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Hoffmann, R. A wiki for the life sciences where authorship matters. Nature Genetics (2008)

Immunostimulatory DNA sequences function as T helper-1-promoting adjuvants.

An adjuvant role for certain short bacterial immunostimulatory DNA sequences (ISSs) has recently been proposed on the basis of their ability to stimulate T helper-1 ( Th1) responses in gene-vaccinated animals. We report here that noncoding, ISS-enriched plasmid DNAs or ISS oligonucleotides (ISS-ODNs) potently stimulate immune responses to coadministered antigens. The ISS-DNAs suppress IgE synthesis, but promote IgG and interferon-gamma (IFN-gamma) production. They furthermore initiate the production of IFN-gamma, IFN-alpha, IFN-beta, and interleukins 12 and 18, all of which foster Th1 responses and enhance cell-mediated immunity. Consideration should be given to adding noncoding DNA adjuvants to inactivated or subunit viral vaccines that, by themselves, provide only partial protection from infection.[1]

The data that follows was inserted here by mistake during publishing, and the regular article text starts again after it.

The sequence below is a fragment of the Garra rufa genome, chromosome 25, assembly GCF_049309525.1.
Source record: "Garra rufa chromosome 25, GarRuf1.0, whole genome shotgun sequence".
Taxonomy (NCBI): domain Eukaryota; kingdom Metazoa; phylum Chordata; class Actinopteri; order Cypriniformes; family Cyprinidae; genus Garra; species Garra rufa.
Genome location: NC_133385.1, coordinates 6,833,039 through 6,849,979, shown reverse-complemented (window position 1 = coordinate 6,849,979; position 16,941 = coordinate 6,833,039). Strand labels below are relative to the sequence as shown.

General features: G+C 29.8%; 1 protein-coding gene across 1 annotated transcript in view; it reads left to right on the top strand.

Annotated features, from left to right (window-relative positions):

1. Immunostimulatory DNA sequences function as T helper-1-promoting adjuvants. Roman, M., Martin-Orozco, E., Goodman, J.S., Nguyen, M.D., Sato, Y., Ronaghy, A., Kornbluth, R.S., Richman, D.D., Carson, D.A., Raz, E. Nat. Med. (1997) [Pubmed]
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